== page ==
And I got another project that I completed with a new artist named Eddie B and another guy called H Fraud. H Fraud really does a lot of production for French Montana and Lil’ Cease and a couple other artists that I like that are more mainstream. He kind of reached into his other element to do the album with me and his artist, Eddie B, who’s an ill lyricist too. Our album is Crossfire. We got Maffew Ragazino, Poison Pen and the Incomparable Shakespeare. More newer cats. We got Chace Infinite from Self-Scientific. It’s a different album. It’s still that underground flavor though. Straight lyrics. Something that you pop in and smoke to and drive to and listen to and rewind it, “He said that.”

I got a couple other projects, like The Closers, with Red Eye and the two producers in Thoro Tracks. I’m just trying to stay busy. I’m going to keep some of them under wraps but The Keepers of the Lost Art, Relentless 2, the album with DJ Spinna and Crossfire with H Fraud and Eddie B.

What’s it like working with Spinna today?

Spinna is a rare, rare dude. He’s really a DJ. He’s the essence of what I think about when I think of a DJ. That’s who I think of. His house, where he lives in, he has a whole ‘nother different apartment that has wall-to-wall records. Shelves, actually like rows, like you could go down rows like a supermarket (laughs) of records. He’s a producer and he’s a DJ. Working with Spinna is like working with a hip-hop Simon. You mention a sample and he’s going to go find it. It could be an accapella and he’ll run down the aisle and find it. He might have the test press of it! Working with him is definitely classic, classic material and the project with me and Spinna, I’m going to be telling more stories than anything. Definitely more story-oriented because I feel like that’s missing in hip-hop too.

But the 45 that we got coming out, there’s a song on one side and there’s a story side called “Motion Picture.” We cut up that Royal Flush record and he’s killing it. There’s definitely a lot of scratches and a lot of fly shit in there! (laughs) I’m excited for a 45. I never had a 45. It’s a little baby record with the cover and everything. Collectible! Only 500! Only 500 are being made! If it was done in time, I would have offered that on KickStarter as one of those incentives, but KickStarter is basically a test for me. I wanted to see if it could work and it worked for some people but what works for others might not work for you. Now that I put that up, I see other people wanting to go to KickStarter too. Hey, whatever. I’ve seen it work for Ras Kass though. Ras Kass, he turned up a lot of money. That was good.

Do you think you’ll do another Polyrhythm Addicts album?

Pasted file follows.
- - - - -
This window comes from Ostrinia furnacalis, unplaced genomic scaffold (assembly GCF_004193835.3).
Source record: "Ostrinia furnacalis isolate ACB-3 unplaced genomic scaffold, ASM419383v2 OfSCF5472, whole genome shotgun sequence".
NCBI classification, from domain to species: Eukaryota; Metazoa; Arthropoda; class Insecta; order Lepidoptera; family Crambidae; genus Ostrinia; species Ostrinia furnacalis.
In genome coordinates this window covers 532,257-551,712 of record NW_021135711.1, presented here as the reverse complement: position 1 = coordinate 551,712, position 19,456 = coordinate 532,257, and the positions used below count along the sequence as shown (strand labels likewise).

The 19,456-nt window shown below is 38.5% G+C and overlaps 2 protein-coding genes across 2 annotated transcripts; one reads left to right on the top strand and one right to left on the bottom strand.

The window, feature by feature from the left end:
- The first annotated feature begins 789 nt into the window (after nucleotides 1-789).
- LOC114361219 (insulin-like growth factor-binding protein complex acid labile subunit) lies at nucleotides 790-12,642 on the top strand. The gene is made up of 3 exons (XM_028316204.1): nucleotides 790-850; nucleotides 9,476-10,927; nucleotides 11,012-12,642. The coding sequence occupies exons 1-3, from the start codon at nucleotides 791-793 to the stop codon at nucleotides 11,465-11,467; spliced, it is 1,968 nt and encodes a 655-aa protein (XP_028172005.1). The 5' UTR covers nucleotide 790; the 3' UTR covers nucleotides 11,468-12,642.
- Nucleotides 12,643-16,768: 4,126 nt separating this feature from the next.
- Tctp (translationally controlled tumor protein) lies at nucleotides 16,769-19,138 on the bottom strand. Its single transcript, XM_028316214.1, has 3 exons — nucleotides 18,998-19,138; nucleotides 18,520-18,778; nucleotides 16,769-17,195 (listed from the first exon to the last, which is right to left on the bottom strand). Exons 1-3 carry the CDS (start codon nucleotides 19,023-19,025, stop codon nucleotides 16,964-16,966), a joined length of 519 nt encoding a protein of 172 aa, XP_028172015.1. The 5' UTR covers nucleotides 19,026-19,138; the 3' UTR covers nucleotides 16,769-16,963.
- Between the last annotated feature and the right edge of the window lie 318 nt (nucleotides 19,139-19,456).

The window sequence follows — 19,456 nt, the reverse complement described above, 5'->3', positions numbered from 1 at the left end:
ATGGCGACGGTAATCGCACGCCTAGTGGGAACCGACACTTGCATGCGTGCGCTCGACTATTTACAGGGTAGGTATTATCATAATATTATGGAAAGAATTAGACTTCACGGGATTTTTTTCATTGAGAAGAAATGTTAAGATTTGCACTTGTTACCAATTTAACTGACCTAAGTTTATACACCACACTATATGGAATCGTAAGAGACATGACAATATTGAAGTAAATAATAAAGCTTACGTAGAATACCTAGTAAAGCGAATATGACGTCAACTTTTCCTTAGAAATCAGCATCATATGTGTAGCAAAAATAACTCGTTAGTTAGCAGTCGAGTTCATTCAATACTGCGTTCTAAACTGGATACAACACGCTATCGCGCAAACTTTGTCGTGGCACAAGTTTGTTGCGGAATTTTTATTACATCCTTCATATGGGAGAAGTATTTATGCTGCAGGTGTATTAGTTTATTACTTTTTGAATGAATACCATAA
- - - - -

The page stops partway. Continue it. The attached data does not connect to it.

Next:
I want to do a reunion album but it’s hard to coordinate five people. Apani is a mother now, she just had twins. Same thing with Tiye Phoenix. All our kids together is like a whole football team with subs! (laughs) It’s hard to kind of coordinate five people, me, Spinna, Complex, Apani and Tiye Phoenix. That would be a fly album. With all of us, that would be an incredible album, but making it come together is harder than it seems.

Are Tiye Phoenix and Apani still rhyming?

Yeah, they’re both still rhyming, but after you’ve been doing this for a certain amount of years, some people feel like they get to a crossroads and they either stay focused on rap or they focus on work and mouths to feed. Me, I’m in a different zone. I still do my grown man business. I still got two jobs and I still go to school. I just finished school. I just feel like I could handle it. I can’t give up on hip-hop. There’s people out there that still want that real shit so I’m going to keep going. As far as them, I don’t know what their plans are. They’re both still rhyming. I just don’t think that it’s a priority for them to come out with stuff regularly. It’s on them. They’re my sisters and Spinna and Complex are my brothers. Whenever they’re ready, I’m down. There’s not going to be any blockage from me.

How do you hear your music evolving as you keep recording?

Well, it definitely is changing, because, as you become a parent and you get older, your topic range changes a little bit. Your whole perspective changes. It should change. I see myself growing as far as getting more with the business aspect of it and rhyming in my age bracket. (laughs) It’s less wilding out and it’s more grown men business on it. I still got that street element to my music, but it’s not about wilding like before. It’s more contained. I’m open to describing other, different topics. I’m going to get more into stories because I feel like that element is almost gone.

Are you hitting the road soon?

I should be out in Europe in March for a couple festivals. I’m doing an East Coast tour. I think touring is important for artists because some people don’t realize what you have going on until they see you rip a stage. Last year my appendix burst and I could hardly walk in Europe. I was dragging my bag around the whole tour. I had 175 stitches. I had to clean it, change the bandage, rock the show, go back to the hotel, take mediation. I’m in this hip-hop shit for the long haul.


468 ad